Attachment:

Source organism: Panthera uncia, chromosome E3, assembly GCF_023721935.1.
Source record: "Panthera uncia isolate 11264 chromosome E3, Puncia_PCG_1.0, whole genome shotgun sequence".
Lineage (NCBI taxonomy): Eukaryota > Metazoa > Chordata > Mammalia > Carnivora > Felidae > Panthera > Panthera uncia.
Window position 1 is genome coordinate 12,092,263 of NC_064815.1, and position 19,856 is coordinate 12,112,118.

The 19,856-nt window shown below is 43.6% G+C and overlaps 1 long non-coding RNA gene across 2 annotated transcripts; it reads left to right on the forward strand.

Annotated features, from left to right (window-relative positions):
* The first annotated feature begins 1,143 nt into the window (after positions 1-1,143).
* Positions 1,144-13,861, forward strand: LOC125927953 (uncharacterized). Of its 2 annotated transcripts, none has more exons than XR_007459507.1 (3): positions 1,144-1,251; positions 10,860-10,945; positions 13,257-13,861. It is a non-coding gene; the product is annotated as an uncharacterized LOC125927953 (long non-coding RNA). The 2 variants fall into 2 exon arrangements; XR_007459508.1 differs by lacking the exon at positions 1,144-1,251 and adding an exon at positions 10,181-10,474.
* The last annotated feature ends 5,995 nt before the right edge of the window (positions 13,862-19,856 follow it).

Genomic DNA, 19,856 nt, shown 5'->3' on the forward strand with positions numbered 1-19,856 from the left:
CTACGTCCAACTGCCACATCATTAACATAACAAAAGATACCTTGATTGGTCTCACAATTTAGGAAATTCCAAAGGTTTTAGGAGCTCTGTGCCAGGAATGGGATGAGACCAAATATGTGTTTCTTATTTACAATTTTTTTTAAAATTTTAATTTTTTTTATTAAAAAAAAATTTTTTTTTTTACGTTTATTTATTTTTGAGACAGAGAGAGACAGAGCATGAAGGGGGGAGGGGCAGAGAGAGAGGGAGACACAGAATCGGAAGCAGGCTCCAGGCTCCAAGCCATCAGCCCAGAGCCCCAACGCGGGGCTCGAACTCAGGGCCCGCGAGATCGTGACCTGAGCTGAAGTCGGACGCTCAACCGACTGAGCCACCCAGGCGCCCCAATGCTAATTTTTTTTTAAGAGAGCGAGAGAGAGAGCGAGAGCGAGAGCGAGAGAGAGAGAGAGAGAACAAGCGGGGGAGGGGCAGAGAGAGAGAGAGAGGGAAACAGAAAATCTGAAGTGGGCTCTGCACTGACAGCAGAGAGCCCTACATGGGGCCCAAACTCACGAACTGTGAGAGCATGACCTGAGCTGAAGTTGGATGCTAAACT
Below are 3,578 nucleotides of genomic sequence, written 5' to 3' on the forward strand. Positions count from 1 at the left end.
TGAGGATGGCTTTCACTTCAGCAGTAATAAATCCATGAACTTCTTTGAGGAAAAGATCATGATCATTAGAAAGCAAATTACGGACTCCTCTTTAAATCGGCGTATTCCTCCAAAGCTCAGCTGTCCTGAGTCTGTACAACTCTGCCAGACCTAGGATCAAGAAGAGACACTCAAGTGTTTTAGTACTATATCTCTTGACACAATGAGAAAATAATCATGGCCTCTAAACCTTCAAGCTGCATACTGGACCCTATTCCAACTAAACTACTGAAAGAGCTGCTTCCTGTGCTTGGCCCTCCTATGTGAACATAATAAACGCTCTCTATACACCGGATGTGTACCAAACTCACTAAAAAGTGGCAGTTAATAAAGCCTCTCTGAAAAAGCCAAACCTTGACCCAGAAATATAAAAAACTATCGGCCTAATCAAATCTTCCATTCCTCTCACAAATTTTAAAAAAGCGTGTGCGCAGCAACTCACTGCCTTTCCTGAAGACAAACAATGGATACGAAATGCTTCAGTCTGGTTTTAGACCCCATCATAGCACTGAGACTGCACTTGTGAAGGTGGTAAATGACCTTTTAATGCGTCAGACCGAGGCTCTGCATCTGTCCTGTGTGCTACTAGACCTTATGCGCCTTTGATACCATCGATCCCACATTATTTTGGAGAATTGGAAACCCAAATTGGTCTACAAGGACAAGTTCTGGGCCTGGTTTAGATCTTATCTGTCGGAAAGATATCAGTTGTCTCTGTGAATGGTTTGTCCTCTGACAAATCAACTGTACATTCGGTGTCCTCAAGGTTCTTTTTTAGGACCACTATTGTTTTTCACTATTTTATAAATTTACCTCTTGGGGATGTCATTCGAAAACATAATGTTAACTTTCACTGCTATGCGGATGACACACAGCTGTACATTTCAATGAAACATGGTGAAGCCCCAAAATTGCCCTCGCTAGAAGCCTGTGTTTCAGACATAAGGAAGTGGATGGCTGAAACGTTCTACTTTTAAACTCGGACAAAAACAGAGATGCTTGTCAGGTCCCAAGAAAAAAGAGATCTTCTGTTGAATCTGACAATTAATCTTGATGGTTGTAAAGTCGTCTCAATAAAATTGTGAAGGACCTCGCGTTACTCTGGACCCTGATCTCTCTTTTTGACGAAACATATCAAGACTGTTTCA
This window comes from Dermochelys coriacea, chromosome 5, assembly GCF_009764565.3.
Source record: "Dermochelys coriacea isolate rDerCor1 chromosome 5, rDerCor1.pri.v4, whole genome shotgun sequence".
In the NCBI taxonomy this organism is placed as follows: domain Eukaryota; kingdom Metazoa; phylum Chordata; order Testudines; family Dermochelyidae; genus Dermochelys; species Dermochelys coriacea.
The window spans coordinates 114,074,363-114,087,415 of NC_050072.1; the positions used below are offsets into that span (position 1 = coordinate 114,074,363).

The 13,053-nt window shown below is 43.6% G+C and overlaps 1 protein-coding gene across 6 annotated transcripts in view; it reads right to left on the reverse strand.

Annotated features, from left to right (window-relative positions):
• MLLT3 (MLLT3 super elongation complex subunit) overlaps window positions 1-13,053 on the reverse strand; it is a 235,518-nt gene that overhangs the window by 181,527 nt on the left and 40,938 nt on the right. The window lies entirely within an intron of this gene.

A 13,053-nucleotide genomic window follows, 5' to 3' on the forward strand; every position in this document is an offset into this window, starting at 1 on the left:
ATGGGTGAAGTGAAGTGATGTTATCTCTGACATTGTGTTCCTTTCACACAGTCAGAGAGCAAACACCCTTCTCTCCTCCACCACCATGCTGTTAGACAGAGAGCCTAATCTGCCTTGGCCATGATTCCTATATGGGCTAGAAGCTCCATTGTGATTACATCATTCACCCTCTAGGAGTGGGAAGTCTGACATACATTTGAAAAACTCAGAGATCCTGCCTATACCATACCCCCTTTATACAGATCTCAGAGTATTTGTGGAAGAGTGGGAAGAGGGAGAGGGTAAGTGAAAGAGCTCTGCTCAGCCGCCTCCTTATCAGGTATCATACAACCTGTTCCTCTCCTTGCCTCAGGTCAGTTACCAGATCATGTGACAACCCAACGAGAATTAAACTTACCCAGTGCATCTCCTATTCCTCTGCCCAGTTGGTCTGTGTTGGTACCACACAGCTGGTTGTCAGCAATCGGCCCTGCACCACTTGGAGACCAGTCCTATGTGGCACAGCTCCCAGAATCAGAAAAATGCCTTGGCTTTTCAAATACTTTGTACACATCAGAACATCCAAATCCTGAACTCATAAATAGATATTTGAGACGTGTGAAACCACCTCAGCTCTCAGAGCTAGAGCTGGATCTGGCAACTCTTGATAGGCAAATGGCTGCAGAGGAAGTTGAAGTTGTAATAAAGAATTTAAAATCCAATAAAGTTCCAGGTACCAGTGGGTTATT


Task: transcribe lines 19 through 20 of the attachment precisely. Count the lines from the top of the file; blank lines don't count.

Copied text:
Annotated features, from left to right (window-relative positions):
• MLLT3 (MLLT3 super elongation complex subunit) overlaps window positions 1-13,053 on the reverse strand; it is a 235,518-nt gene that overhangs the window by 181,527 nt on the left and 40,938 nt on the right. The window lies entirely within an intron of this gene.